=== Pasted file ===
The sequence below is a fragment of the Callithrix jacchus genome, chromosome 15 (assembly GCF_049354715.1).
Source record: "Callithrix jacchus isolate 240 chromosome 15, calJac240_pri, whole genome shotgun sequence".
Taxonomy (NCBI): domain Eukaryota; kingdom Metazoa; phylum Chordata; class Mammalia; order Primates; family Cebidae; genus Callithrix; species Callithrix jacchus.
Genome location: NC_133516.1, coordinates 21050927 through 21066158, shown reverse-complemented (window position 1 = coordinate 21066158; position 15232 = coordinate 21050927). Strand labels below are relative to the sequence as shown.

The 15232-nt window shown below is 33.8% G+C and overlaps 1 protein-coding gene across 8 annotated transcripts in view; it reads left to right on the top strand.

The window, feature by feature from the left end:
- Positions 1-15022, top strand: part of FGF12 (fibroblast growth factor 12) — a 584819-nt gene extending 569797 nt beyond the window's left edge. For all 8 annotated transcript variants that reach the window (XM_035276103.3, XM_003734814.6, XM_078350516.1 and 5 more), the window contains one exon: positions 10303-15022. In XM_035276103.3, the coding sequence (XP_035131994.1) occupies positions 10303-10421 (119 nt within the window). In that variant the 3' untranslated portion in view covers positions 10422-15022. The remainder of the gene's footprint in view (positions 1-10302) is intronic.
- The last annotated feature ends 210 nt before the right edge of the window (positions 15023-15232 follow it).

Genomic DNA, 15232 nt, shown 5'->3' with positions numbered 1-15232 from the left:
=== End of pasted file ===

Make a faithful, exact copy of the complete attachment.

The sequence below is a fragment of the Callithrix jacchus genome, chromosome 15 (assembly GCF_049354715.1).
Source record: "Callithrix jacchus isolate 240 chromosome 15, calJac240_pri, whole genome shotgun sequence".
Taxonomy (NCBI): domain Eukaryota; kingdom Metazoa; phylum Chordata; class Mammalia; order Primates; family Cebidae; genus Callithrix; species Callithrix jacchus.
Genome location: NC_133516.1, coordinates 21050927 through 21066158, shown reverse-complemented (window position 1 = coordinate 21066158; position 15232 = coordinate 21050927). Strand labels below are relative to the sequence as shown.

The 15232-nt window shown below is 33.8% G+C and overlaps 1 protein-coding gene across 8 annotated transcripts in view; it reads left to right on the top strand.

The window, feature by feature from the left end:
- Positions 1-15022, top strand: part of FGF12 (fibroblast growth factor 12) — a 584819-nt gene extending 569797 nt beyond the window's left edge. For all 8 annotated transcript variants that reach the window (XM_035276103.3, XM_003734814.6, XM_078350516.1 and 5 more), the window contains one exon: positions 10303-15022. In XM_035276103.3, the coding sequence (XP_035131994.1) occupies positions 10303-10421 (119 nt within the window). In that variant the 3' untranslated portion in view covers positions 10422-15022. The remainder of the gene's footprint in view (positions 1-10302) is intronic.
- The last annotated feature ends 210 nt before the right edge of the window (positions 15023-15232 follow it).

Genomic DNA, 15232 nt, shown 5'->3' with positions numbered 1-15232 from the left: